Clif Smart shows his Bear pride from the moment he opens his eyes each morning.
At 6 a.m., the Missouri State University president rises to the sounds of university-licensed NPR radio station KSMU. And after 20 minutes on the elliptical – part of a weight-loss competition with Springfield City Manager Greg Burris and SRC Holdings Corp. CEO Jack Stack – the 54-year-old makes the short drive from his Rountree-area home and settles into the office by 7 a.m.
His third year in the chair, but first full year without the interim title, the president has a 14-hour agenda ahead of him, something he says isn’t uncommon.
“I schedule evening events five out of seven days a week,” he says. “This week I’m headed to the Steak & Steak Dinner, to meet Laura Bush in Marshfield, a Relay kickoff and a birthday party for a board member. Just typical stuff.”
Promptly at 8 a.m., Smart heads into the first of seven meetings today, this one a weekly event with his administrative council. Seated in a circle in the conference room adjacent to his office on the second floor of Carrington Hall, Smart is surround by 16 university vice presidents. Leg tucked under and settled in for the more than two-hour meeting, Smart listens thoughtfully as each vice president gives a report. The group talks upcoming university events, banquets, student fees and the impact of a potential higher education rating system.
“Education is becoming rated out the wazoo, for what advantage we don’t know yet,” Smart says, of a recent Time magazine article on a proposed federal government system.
The group disbands by 10:30 a.m. and Smart sits on his office couch with MSU West Plains Campus Chancellor Drew Bennett for an update on the largest of three MSU branch campuses.
Smart likes Bennett’s idea of adding an orientation for West Plains students who transfer to the main campus and notes he should talk with Vice President of Student Affairs Dee Siscoe about creating something for all intersystem transfer students.
Vice President for Administrative and Information Services Ken McClure is Smart’s third meeting of the day just before he heads to a noon lunch in Plaster Student Union.
It’s a rainy day on campus as Smart walks with his pop-up black umbrella along the wet sidewalks bursting with spring flowers. Every few feet a faculty member, staffer or student waves hello, and Smart cheerfully responds as he makes his way to the Union Club on the PSU’s fourth floor.
The greetings are part of Smart’s charm as president. He says he wants to be approachable to anybody for any reason. His lunch meeting fits that bill.
University seniors Jordan McGee, Addison Reed and Cody Miller await Smart at the top of the staircase – another reason the president is down 7 pounds in the weight loss challenge. The three represent MSU’s incoming student government officers and Smart sits for the first of many monthly meetings with the trio.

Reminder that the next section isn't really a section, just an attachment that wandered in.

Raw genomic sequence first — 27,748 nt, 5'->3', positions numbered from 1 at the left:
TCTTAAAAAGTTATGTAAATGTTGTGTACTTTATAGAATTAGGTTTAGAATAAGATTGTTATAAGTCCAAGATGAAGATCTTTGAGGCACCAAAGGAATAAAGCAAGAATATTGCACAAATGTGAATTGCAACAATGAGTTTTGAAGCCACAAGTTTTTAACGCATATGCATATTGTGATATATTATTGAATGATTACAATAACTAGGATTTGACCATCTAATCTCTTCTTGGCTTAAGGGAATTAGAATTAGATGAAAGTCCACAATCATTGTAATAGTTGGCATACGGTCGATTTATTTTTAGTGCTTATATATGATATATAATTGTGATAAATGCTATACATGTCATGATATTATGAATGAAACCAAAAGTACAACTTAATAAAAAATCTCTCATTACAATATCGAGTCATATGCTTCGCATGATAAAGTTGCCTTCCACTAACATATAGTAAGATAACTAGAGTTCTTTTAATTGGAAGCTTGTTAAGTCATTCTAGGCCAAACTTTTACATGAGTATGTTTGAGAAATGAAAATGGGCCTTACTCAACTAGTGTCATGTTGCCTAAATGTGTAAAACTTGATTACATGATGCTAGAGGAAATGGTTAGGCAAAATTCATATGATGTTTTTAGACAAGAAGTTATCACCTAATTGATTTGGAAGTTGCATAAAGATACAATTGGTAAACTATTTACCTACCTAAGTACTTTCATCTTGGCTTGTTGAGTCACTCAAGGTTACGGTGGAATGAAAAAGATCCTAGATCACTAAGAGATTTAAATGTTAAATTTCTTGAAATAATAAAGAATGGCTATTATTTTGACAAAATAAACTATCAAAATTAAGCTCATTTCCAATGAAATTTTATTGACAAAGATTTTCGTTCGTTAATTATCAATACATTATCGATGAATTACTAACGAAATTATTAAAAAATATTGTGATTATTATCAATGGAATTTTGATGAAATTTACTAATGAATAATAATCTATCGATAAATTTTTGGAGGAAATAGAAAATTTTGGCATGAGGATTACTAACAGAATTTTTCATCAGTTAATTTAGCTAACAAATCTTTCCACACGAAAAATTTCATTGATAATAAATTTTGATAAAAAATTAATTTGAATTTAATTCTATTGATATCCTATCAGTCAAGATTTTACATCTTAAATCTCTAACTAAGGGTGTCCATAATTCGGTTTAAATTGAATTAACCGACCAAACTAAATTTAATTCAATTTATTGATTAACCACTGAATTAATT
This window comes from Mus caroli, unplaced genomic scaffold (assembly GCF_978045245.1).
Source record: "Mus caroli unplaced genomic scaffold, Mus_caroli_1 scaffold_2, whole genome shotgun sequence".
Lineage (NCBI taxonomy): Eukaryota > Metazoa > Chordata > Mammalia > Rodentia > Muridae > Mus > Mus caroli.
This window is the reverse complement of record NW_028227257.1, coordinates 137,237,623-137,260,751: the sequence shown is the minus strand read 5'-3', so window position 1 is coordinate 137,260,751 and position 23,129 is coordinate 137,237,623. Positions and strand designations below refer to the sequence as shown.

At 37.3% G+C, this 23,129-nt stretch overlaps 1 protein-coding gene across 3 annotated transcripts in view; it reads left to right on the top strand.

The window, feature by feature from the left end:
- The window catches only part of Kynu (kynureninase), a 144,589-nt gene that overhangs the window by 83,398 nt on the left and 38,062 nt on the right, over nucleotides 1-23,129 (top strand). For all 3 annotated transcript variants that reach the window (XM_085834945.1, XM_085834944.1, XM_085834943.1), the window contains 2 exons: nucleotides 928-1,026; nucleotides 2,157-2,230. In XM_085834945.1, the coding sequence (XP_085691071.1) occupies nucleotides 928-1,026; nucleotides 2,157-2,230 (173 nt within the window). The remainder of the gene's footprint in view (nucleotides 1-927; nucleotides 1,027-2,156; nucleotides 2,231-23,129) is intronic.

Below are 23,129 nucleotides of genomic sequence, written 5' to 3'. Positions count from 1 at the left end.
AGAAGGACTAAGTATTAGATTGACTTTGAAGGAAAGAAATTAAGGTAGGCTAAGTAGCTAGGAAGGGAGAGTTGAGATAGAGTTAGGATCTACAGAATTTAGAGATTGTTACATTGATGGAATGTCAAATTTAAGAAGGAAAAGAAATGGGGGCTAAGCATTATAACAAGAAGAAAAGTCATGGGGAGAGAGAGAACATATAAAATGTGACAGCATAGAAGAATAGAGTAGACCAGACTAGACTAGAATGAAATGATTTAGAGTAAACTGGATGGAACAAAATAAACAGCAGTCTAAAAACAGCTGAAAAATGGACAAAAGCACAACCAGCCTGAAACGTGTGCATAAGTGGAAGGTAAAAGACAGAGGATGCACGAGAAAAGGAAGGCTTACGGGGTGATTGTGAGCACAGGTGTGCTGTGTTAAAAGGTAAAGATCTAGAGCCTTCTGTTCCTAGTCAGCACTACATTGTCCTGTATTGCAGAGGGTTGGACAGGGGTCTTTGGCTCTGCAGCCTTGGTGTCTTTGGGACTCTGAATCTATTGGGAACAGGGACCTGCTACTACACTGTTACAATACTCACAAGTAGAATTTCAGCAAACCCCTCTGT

The student leaders campaigned on reaching out to more students, and they have myriad ideas, such as expanding student government and an online social media directory mirroring efforts at Oklahoma State University.
“Your twitter presence is an asset over other schools,” says Vice President-elect Reed. “There is often a disconnect between administrators and students.”
His handle, @ClifSmart just crossed the 5,000 follower mark that morning, with about 4,000 of his followers MSU students. Smart says he follows other university presidents, MSU accounts and “funny guys like Jimmy Fallon.” Tweeting at least a couple times each day, Smart calls Twitter his direct line to the student body.
“They hammer me on everything from parking problems to snow days and bad cafeteria food,” he jokes. “But I’ve been known to get a presidential burn in there once and a while.”
It’s 1:30 p.m. now and Smart’s due on the third floor of the PSU for a video shoot to promote student engagement. Standing in a silent room on a large white backdrop, the team wants the president to play up his Twitter presence and suggests he answer an impromptu tweet while speaking.
“You won’t believe this, but I left my phone in my office. Can I borrow one of yours?” he says with a laugh.
Back in the office, Smart has just enough time to check his 200 emails and sign a stack of diplomas for Greenwood Laboratory school before his afternoon meetings. Siscoe and Chief of Staff Paul Kindcaid round out the afternoon before Smart heads back to the Union to give the welcome address at the annual All Faculty Awards luncheon.
It’s 3:20 p.m. and his time at the podium is cut short as Smart rushes out the door for a Springfield Area Chamber of Commerce monthly board meeting. He’s running late for a board conference call with Gov. Jay Nixon to discuss pending income tax reductions.
At 5 p.m. – quitting time – Smart still has a more than three-hour dinner event on the schedule as he represents MSU at the Springfield Public Schools Teacher Appreciation banquet.
With his wife Gail in tow, Smart’s MSU lapel pin continues to tell his tale – Bear pride morning, noon and night.